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As the News Cycle Lurches, Jill Lepore Offers a Long, Steady View of American History

Category: Art & Culture,Books

Which isn’t to say “These Truths” is an update of “A People’s History of the United States,” Howard Zinn’s radically revisionist book from 1980. Yes, Lepore pays heed to Frederick Douglass and Cesar Chavez and the African-American lawyer and civil rights activist Pauli Murray, among others. But her book is less about a struggle between heroes and villains than it is about the country’s often tortured approach to political equality and natural rights — truths that were supposed to be self-evident but have been treated as if they were anything but.

“I’ve told a story,” she says simply. “I’ve tried to tell it fairly.”

One part of this story is how the founders — and generations of politicians thereafter — contorted themselves and their reasoning to maintain a concept of equality that excluded women and people of color. Recounting how such jarring discrepancies would play out in the founders’ actual lives, Lepore is matter-of-fact. James Madison almost sold a slave to buy a book of enlightenment philosophy. Despite George Washington’s ambivalence as a slaveholder, the people he claimed as his property were still subject to a crude and brutal utility: His dentures were constructed out of a combination of ivory and nine teeth yanked from their mouths.

Few, if any, politicians come out of Lepore’s account looking pristine, though she casts some as more calculating and opportunistic than others. A vengeful Richard Nixon thrives on “innuendo and smear”; Ronald Reagan’s charisma “oozes out of the screen.”

Nixon and Reagan are depicted as creatures tied to a more cynical, more fractured version of the truth, one no longer beholden to the founders’ emphasis on facts and evidence (no matter how selectively applied). And Lepore doesn’t let liberals off the hook. Contemporary politics, in her telling, has become a degraded battleground of competing sensitivities: By the 1980s, she writes, the left and right had both adopted “a politics and a cultural style animated by indictment and indignation.”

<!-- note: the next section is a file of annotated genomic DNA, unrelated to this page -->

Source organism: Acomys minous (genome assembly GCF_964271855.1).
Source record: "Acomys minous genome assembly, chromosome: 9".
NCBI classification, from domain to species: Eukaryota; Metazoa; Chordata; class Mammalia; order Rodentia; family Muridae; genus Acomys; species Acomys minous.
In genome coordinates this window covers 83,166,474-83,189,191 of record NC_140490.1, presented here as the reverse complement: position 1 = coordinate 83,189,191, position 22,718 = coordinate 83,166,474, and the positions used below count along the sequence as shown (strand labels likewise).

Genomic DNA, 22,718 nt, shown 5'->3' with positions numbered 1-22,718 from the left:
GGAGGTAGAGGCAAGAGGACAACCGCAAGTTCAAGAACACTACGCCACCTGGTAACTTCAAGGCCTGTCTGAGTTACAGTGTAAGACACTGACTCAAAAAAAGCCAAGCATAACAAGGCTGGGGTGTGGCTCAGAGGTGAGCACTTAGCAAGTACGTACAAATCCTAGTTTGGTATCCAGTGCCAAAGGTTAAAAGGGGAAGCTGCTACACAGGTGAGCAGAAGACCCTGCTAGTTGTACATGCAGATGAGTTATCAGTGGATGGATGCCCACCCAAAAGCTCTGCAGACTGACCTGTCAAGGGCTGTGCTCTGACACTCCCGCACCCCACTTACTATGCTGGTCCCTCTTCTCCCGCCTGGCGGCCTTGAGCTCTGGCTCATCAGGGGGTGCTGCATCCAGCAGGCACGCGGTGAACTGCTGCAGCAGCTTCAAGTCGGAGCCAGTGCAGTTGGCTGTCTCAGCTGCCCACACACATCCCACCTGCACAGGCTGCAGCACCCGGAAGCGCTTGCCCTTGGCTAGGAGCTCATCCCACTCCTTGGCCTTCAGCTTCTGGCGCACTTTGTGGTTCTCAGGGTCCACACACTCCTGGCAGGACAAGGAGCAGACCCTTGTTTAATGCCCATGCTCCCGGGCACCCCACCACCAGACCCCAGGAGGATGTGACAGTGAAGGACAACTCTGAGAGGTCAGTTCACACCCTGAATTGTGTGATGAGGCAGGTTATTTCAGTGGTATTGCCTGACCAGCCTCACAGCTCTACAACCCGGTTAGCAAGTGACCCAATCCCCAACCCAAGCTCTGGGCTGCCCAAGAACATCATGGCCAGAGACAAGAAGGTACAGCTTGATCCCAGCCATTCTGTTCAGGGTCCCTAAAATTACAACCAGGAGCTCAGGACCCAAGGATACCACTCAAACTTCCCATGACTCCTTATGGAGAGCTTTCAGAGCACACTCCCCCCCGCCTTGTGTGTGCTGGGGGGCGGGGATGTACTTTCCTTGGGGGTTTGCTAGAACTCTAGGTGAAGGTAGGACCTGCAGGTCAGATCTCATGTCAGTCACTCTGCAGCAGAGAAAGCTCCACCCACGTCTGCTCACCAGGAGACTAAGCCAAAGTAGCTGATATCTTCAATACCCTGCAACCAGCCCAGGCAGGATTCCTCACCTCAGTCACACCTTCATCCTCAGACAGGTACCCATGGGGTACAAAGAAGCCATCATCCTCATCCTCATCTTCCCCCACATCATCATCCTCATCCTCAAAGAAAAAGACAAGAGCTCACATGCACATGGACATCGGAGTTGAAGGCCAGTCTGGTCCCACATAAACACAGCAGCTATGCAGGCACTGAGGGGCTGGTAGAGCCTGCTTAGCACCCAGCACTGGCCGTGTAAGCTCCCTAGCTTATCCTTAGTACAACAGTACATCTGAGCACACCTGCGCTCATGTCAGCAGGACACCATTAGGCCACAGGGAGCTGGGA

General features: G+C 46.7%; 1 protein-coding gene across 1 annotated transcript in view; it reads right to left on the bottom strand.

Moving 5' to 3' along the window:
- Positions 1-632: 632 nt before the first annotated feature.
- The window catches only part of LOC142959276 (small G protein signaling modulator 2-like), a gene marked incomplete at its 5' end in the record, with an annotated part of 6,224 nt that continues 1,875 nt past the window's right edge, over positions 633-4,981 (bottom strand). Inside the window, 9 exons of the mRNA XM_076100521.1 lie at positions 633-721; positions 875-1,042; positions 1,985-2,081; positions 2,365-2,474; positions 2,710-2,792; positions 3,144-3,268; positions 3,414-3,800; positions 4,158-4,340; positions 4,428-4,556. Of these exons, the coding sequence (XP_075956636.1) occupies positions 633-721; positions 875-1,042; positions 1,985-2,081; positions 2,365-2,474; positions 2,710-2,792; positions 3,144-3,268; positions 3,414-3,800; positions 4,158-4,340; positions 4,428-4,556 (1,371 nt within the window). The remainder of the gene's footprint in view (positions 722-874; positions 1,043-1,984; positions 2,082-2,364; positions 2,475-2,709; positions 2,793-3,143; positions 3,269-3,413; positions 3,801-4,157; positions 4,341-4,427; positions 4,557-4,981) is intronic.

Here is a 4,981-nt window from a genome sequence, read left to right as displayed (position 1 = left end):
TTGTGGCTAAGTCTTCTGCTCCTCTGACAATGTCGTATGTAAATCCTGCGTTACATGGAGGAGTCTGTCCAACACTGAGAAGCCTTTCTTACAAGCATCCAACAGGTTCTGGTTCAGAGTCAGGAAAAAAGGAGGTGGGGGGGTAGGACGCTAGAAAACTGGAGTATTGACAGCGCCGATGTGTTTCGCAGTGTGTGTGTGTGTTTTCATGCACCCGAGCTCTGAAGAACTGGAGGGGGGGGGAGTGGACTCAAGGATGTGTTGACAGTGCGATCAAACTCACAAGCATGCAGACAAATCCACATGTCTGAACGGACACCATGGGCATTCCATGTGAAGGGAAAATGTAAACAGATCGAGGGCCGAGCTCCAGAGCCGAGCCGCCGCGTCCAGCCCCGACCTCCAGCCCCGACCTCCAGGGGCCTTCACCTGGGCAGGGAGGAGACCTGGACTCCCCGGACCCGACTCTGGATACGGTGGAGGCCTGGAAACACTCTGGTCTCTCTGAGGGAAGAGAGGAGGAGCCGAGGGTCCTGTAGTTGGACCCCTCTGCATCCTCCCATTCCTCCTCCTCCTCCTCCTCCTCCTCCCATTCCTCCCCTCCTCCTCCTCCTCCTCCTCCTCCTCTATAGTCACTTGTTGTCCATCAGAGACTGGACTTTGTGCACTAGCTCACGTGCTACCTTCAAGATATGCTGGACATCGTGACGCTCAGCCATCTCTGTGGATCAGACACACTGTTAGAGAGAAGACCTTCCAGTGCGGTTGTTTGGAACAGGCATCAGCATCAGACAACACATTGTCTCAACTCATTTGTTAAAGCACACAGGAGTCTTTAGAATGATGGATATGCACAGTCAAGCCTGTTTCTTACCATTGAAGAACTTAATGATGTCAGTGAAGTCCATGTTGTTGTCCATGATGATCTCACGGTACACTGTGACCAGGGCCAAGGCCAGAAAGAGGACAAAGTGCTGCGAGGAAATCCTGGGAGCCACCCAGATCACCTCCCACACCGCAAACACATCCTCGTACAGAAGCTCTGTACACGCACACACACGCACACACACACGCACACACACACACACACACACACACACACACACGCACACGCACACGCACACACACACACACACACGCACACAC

Lepore is at her most formidable when she’s marshaling historical evidence. Some of her more literary flourishes read like good intentions gone awry. Slavery, she writes, in a passage both woolly and wooden, “had poisoned a people and nation. It had turned hearts to stone. It had made eyes blind. It had left gaping wounds and terrible scars.” Recalling 9/11, she says that a couple who jumped from one of the upper floors of the World Trade Center “looked like paper dolls.”

It’s perhaps an indication of the severity of our current predicament that Lepore, for all her deep understanding of the American experience, feels it necessary to end “These Truths” with a wistful, heartening epilogue that pictures the republic as a beleaguered ship. “It would fall to a new generation of Americans, reckoning what their forebears had wrought, to fathom the depths of the doom-black sea,” she writes. “They would need to drive home nails with the untiring swing of mighty arms and, with needles held tenderly in nimble fingers, stitch new sails out of the rugged canvas of their goodwill.”

This is too pretty by half. After so many pages of cold, hard truths, the last thing I wanted was to have them warmed over. To feel cheated by such platitudes is a testament to how good the rest of the book is. This cleareyed history had done its civic duty: It primed me to miss the Lepore who tells it like it is.

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